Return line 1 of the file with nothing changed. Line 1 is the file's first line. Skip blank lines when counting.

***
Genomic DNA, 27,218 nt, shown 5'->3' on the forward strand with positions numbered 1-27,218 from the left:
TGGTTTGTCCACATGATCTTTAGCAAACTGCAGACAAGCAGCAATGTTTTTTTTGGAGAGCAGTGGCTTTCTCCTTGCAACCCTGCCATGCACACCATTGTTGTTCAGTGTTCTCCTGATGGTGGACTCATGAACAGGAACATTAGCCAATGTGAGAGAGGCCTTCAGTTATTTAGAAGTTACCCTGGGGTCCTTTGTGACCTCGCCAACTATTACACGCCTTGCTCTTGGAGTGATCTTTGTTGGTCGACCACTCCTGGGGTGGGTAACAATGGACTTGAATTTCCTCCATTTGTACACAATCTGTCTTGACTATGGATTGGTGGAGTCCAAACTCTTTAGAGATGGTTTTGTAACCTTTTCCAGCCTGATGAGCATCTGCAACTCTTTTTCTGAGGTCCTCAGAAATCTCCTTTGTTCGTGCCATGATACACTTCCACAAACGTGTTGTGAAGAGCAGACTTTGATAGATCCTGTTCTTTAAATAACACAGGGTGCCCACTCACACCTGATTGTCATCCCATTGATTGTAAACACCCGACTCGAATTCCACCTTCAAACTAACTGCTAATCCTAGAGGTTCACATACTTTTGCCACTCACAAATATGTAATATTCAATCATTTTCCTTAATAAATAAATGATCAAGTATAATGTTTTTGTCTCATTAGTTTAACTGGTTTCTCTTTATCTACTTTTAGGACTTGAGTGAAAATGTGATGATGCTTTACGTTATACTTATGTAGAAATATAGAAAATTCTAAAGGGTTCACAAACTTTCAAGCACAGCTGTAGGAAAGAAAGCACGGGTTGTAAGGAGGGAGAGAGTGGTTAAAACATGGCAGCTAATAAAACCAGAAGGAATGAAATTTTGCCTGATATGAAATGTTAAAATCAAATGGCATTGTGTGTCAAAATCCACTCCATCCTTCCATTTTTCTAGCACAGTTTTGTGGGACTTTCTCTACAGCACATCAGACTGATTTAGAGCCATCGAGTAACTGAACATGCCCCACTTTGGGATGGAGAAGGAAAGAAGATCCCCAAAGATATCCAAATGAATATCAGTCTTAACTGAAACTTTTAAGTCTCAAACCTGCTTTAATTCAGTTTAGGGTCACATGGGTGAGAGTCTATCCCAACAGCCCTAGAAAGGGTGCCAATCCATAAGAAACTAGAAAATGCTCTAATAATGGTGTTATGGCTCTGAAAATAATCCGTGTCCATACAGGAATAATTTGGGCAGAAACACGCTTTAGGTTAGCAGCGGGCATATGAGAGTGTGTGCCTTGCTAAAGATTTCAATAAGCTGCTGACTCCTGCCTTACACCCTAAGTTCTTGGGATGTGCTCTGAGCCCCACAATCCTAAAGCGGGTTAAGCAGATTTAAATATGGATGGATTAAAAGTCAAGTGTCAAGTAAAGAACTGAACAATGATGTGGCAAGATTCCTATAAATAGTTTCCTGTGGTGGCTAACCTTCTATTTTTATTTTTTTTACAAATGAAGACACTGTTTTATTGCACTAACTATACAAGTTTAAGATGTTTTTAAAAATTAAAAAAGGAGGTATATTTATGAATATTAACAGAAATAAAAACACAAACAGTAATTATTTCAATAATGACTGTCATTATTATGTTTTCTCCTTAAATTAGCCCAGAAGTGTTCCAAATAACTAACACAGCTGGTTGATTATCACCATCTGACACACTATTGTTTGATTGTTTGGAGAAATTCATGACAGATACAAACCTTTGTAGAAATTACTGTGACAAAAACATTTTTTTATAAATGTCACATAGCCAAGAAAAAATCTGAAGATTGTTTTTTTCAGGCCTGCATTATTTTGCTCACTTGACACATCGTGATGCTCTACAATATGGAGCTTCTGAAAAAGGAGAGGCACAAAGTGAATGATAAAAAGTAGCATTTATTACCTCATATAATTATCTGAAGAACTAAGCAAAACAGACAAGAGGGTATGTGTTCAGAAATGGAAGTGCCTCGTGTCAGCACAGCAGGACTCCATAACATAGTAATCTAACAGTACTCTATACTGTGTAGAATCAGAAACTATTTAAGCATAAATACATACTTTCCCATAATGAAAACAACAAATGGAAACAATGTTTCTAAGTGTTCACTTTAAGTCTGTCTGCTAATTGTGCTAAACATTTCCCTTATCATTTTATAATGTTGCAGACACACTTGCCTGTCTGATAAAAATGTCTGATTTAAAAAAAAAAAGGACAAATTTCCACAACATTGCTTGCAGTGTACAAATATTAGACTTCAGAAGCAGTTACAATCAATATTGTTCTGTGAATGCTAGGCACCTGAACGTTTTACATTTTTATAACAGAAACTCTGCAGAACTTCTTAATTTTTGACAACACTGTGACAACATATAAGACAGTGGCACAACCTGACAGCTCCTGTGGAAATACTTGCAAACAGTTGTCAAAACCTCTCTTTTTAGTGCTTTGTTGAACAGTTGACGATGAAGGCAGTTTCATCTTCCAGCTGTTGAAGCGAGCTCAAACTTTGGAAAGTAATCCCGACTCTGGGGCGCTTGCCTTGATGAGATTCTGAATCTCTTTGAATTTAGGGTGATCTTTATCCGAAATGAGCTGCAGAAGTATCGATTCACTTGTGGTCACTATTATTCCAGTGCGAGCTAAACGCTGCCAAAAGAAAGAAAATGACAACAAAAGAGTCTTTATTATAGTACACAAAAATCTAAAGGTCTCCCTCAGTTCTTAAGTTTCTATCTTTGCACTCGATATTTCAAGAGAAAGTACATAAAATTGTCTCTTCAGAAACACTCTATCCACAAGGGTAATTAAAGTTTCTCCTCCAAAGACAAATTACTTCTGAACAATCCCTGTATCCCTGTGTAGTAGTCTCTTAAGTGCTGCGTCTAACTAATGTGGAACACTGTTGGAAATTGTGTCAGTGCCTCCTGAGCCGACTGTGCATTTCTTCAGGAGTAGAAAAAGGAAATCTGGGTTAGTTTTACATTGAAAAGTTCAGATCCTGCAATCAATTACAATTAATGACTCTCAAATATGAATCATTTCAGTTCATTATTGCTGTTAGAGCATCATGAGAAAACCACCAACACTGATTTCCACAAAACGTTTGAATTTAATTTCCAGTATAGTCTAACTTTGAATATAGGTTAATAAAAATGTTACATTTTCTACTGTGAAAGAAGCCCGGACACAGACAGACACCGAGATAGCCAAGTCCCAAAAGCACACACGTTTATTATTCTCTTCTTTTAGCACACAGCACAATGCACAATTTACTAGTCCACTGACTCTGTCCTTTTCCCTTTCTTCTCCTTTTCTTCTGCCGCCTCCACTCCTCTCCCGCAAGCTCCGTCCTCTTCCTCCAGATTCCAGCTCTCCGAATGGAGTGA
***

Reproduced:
Genomic DNA, 27,218 nt, shown 5'->3' on the forward strand with positions numbered 1-27,218 from the left: